Will Money Troubles, Muckraking and Twitter Derail Pope Francis' Financial Reforms?

Will Money Troubles, Muckraking and Twitter Derail Pope Francis' Financial Reforms?

James Madison once observed, “If men were angels, no government would be necessary.” Alas, this is not the case, so every public and private institution is filled to the brim with flawed human beings; that includes the Roman Catholic Church.

As millions saw in person and around the globe during the recent World Youth Day celebration in Rio de Janeiro in late July, the Church’s Pope Francis — like every pontiff before him — has his own personality, style and way of relating to people.

In the particular case of the recently elected Francis — formerly Argentine-born Cardinal Jorge Mario Bergoglio — he’s charismatic, warm, approachable, charming, unpredictable, and plainspoken.

This is especially evident in a lengthy and unusual papal chat with journalists on the flight back to Rome from Rio. It caused quite a stir for several remarks, including a informally phrased restatement of the Church’s position on the compassionate treatment of those with same-sex attraction.

While Francis is eager to act in his role as a pastor by embracing the disabled, the poor, and even an enthusiastic Brazilian boy who couldn’t stop hugging him, in his other capacity as head of the Church and the Vatican City State, Francis is accelerating his reform of the inner workings of the Vatican and institutions associated with it. Only in the Chair of Peter since March, he’s facing some tough challenges.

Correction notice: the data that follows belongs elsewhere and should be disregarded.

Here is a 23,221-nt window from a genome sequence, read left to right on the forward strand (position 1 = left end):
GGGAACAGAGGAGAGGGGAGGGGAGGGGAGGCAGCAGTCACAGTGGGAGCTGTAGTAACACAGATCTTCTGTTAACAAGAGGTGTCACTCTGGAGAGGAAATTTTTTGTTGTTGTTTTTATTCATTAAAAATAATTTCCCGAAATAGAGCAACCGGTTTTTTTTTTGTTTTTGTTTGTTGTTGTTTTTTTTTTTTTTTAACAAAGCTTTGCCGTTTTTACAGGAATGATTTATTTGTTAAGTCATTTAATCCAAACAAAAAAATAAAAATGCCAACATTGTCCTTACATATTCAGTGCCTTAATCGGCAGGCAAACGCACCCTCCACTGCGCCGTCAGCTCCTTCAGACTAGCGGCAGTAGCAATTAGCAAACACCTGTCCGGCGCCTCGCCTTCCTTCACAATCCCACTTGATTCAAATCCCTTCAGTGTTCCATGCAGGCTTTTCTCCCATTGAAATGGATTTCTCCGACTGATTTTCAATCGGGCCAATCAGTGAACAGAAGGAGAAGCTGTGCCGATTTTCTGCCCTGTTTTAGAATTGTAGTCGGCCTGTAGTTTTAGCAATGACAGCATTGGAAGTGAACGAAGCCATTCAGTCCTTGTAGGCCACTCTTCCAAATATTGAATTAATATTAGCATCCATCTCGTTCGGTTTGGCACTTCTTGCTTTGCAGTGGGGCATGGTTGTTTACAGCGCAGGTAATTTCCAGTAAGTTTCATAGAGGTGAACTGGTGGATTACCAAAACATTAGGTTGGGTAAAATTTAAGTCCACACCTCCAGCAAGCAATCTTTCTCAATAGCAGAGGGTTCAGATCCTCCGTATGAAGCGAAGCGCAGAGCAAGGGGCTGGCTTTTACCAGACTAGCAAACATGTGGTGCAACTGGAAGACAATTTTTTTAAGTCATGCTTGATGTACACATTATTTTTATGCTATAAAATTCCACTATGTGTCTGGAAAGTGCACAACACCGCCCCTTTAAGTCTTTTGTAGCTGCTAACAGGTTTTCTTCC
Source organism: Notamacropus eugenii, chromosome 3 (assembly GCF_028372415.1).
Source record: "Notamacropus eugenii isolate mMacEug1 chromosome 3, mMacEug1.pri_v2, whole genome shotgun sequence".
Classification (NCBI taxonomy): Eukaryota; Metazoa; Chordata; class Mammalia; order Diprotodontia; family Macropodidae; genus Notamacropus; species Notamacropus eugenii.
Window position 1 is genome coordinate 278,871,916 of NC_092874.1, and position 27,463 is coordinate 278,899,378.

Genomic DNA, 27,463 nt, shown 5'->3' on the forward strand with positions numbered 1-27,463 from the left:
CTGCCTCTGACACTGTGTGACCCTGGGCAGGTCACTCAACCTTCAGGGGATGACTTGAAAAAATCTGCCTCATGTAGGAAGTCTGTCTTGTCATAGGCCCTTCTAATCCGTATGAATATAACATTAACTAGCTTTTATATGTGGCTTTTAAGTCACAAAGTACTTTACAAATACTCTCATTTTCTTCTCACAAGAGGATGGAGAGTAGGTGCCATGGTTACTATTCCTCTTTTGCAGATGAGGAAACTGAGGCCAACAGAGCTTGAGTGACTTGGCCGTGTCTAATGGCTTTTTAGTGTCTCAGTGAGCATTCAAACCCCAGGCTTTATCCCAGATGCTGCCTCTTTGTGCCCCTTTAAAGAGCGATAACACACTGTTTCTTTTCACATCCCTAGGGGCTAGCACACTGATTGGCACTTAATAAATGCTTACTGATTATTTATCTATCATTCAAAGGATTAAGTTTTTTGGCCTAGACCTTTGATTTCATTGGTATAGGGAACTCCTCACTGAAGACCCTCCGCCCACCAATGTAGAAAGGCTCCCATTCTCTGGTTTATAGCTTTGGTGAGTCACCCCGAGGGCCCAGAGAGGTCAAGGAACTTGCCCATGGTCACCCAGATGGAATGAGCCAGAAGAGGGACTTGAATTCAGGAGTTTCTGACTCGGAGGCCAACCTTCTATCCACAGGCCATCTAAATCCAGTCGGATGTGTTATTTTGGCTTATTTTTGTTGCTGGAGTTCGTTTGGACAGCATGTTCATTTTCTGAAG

Some of the issues are criminal matters, another is more like a gossipy scandal, and one of them could be called a social-media #FAIL by a communications expert who should have known better.

Much of this centers around the Institute for the Works of Religion (IOR), popularly known as the Vatican bank. Founded in 1942 (making it a mere pup among Church institutions), the IOR’s role is to protect and administer property to be used for religious or charitable purposes.

Privately held and run by a CEO who reports to a committee of cardinals and the pope, it has over 30,000 accounts and a distribution network in more than 100 countries. Its $8 billion in assets is considerable but small in comparison to large multinational banks (per CNBC, top U.S. bank JPMorgan Chase has roughly $2 trillion in assets).

In the wake of serious charges of money laundering and corruption leveled against people involved with the Vatican bank — including the arrest of a priest under investigation by the Vatican and Italian authorities — Pope Francis appointed former Vatican diplomat Monsignor Battista Ricca to be his representative at the IOR.

Not long after that, Italian journalist Sandro Magister published allegations of immoral behavior by Ricca that allegedly took place in Uruguay in the late ’90s and early 2000s. The Vatican dismissed the reports, causing Magister’s publication to defend him.